Kids’ Daily Activity Spaces, Physical Activity and Stress: Linking Real-Time Geospatial Data with Other Real-Time Data Sources in a Sample of Southern California Children
Malia Jones, University of Southern California
Genevieve Fridlund Dunton, University of Southern California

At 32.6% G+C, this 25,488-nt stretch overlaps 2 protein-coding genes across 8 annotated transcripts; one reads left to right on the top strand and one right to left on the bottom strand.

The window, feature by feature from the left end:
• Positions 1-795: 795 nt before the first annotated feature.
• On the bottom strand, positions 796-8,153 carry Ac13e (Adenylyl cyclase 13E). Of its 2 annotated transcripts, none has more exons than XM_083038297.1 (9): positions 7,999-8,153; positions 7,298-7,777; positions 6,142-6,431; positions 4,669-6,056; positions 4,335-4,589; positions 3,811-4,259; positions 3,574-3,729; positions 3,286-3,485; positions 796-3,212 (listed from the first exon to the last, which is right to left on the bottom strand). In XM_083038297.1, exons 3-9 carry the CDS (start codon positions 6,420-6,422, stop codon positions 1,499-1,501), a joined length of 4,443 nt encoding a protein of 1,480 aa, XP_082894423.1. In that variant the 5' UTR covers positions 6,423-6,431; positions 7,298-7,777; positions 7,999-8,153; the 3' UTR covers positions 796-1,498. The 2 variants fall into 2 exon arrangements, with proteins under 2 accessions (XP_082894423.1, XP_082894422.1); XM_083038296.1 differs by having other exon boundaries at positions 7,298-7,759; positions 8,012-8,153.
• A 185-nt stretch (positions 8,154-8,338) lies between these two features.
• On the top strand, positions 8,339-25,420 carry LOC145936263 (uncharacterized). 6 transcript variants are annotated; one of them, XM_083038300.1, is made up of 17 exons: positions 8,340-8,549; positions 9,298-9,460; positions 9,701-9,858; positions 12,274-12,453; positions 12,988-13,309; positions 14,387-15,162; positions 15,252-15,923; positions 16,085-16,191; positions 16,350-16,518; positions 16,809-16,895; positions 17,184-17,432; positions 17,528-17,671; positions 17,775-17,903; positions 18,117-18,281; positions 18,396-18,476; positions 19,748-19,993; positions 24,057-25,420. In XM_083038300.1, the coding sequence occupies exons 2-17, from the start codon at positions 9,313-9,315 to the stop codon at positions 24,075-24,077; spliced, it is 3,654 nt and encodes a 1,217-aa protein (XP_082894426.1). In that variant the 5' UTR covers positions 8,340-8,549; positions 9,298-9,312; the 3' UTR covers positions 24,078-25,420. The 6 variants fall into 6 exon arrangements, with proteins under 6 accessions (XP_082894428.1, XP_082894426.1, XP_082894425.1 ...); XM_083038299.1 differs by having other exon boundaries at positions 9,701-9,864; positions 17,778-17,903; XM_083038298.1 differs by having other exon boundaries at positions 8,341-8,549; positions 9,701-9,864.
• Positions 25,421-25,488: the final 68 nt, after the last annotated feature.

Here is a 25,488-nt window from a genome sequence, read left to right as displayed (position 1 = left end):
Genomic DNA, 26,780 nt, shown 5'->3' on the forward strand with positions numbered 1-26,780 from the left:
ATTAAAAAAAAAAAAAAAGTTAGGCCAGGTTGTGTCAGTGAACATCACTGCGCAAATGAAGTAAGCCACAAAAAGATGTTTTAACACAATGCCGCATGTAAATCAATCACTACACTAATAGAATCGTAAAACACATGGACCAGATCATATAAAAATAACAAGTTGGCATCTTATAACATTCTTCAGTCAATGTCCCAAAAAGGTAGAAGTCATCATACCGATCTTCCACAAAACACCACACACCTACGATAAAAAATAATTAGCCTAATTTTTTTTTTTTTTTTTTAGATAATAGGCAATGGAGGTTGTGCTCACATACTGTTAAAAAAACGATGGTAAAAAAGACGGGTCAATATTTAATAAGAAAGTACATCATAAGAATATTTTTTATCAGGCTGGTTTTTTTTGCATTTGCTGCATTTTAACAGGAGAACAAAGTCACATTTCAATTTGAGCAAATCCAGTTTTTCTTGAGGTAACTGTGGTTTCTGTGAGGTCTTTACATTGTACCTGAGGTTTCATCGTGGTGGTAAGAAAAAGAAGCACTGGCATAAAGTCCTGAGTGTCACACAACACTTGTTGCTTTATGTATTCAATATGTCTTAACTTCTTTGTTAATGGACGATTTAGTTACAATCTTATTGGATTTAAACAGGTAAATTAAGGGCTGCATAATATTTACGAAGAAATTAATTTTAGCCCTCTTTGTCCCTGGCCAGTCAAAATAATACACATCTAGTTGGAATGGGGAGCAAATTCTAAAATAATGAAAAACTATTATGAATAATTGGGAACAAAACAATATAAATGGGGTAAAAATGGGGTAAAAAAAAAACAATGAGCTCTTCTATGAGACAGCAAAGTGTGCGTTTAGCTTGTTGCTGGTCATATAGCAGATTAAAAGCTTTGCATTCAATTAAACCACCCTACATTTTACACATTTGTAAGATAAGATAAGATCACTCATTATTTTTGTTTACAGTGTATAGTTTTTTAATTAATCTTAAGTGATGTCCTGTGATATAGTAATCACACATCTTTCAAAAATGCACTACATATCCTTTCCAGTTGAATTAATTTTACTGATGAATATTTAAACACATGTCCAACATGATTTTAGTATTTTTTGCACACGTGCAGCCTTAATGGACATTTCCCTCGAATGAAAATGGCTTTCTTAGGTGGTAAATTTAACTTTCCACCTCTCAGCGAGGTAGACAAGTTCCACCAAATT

This study combines several emerging methodologies in spatial demography. In a sample of children ages 9-13 in Southern California (n=120), we used ecological momentary assessment (EMA) to capture in-situ self-reports of stress, affect, and other markers of psychological state. Using timestamps, we linked these reports to the participants’ corresponding geographic locations as recorded by global positioning systems (GPS) and to their levels of physical activity as measured by accelerometer. Our study addresses three methodological issues: 1) abstracting characteristics of places from GPS data and comparing them to subjective perceptions of places; 2) linking GPS data to EMA and physical activity accelerometer data; and 3) constructing activity spaces as a tool for summarizing geospatial data across specific time windows of interest. Finally we address the substantive question of associations between characteristics of GPS-identified places and the study participants’ physical activity, affective state, and stress level.